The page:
Articles
Officer’s Fight for Life   9 Crucial Survival Lessons P1
copyright ccijax 2006

Charles Remsberg

The 25-year-old gangbanger was a significant player in the life of Chicago P.D. Officer Candace Milovich-Fitzsimmons for less than two minutes. In that flicker of time she says he changed her approach to policing forever.

He wanted to kill her, she believes, but instead he was the one who died, leaving a legacy of lessons that she's convinced will help her survive for the remainder of her career-and can help other officers better face the mean streets as well.

"I didn't go looking for this," she told PoliceOne in an exclusive interview recently. "It found me."

If her sergeant had been a bit indulgent, she wouldn't have confronted those watershed moments at all. At about 10:45 one chilly Monday night last November, having just transported a prisoner for a tac team, Milovich-Fitzsimmons and her young partner, Matt Blomstrand, were hanging around their district station on Chicago's Northwest Side, hoping to get cut loose from duty since only 15 minutes remained of their shift. "Too early to check off," their sergeant said. "Get back out there." So they did, Milovich-Fitzsimmons driving.

As they approached an intersection a few blocks away, a black Ford Explorer caught their eye up a side street. "It was going about 5 or 10 miles an hour," Milovich-Fitzsimmons recalls, "jerking back and forth like someone was jiggling the steering, and the horn was blowing like a maniac."

A domestic, they figured…and kept going. "Then our conscience got the best of us, and we went looking for that car." They quickly found it on a dimly lit street in a neighborhood predominately of small, single-family houses.

As they swung in behind, a male jumped out of the rear passenger-side seat, ran a few yards, then apparently changed his mind and ran back, trying to climb back in as the SUV stuttered forward in a jerky series of stops and lurches.

No brake lights signaled the stops, and the third time the vehicle abruptly halted the squad car rear-ended it.

What the officers had interrupted would be revealed only after Milovich-Fitzsimmons endured the most violent encounter of her 10 years as a Chicago cop. According to what police later pieced together, the male who'd been trying to reenter the vehicle and two cholos inside were members of the vicious Spanish Cobras street gang. The other occupant was a 33-year-old man who a few minutes earlier had been walking up to his front door from work, carrying a jug of milk for his family.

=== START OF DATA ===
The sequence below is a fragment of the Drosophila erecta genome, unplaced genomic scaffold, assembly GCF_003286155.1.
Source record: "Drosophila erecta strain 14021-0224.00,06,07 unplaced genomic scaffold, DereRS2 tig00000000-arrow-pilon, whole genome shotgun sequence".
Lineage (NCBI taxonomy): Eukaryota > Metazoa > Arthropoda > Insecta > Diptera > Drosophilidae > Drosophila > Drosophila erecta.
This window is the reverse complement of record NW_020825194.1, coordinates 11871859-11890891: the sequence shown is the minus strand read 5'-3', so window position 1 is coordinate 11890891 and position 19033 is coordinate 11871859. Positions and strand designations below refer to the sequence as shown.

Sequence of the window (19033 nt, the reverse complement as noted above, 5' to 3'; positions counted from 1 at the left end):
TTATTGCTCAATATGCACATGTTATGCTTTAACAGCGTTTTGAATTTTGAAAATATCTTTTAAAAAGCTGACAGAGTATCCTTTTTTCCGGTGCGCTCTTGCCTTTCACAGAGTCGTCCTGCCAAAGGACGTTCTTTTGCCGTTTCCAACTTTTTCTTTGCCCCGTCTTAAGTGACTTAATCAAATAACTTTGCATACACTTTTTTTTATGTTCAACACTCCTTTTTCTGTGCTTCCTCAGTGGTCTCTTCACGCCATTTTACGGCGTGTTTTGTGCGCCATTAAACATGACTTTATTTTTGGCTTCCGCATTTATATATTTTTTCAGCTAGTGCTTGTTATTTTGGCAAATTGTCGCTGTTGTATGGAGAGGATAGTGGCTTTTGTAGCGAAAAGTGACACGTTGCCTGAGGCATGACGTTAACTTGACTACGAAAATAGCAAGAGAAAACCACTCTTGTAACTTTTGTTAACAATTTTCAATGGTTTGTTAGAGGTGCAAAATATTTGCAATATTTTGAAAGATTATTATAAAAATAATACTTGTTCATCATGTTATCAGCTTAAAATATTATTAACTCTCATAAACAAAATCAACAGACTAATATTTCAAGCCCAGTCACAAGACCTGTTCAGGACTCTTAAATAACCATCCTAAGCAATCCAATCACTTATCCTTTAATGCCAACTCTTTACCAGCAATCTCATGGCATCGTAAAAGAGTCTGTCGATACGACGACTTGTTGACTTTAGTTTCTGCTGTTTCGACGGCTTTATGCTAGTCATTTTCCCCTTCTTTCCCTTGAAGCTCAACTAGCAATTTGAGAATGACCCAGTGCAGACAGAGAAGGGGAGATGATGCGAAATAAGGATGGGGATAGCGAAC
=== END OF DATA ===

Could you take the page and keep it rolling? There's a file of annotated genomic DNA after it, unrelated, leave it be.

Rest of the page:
He was hailed by a young male pedestrian with a cane who insistently asked him for a ride somewhere. The mark had a "bad feeling" about the guy, so rather than risk the safety of his family he decided to "sacrifice" himself, and agreed. As the two approached his Ford Explorer, two more individuals leaped from the shadows, pushed the victim into the SUV and took off with him. Their original plan apparently was to hold him for ransom.

Inside the car, the assailants reportedly took $350 and a cell phone from the victim, then started taking turns beating him with their fists and the cane. Investigators believe they changed their mind about their crime plan and instead decided to drive to a desolate industrial area in the district and there murder the man.

The herky-jerky movement of the SUV was caused by the desperate victim grabbing the gear-shift lever and jamming it in and out of PARK.

Immediately upon the collision with the squad car, the gangbanger outside the Explorer and the one who'd been driving bolted. Milovich-Fitzsimmons radioed in a foot pursuit and beat feet after the driver. Blomstrand was delayed in exiting their unit because the crash had jammed his door. By the time he crawled out through his window, Milovich-Fitzsimmons had disappeared into the darkness. Blomstrand, with less than three years on the job, focused his attention on the two running vehicles, the beating victim who tumbled out of the SUV in a bloody heap, and the cholo inside who was trying to climb out through a rear door.

Milovich-Fitzsimmons, meanwhile, was sucked into a worsening series of clashes with the driver.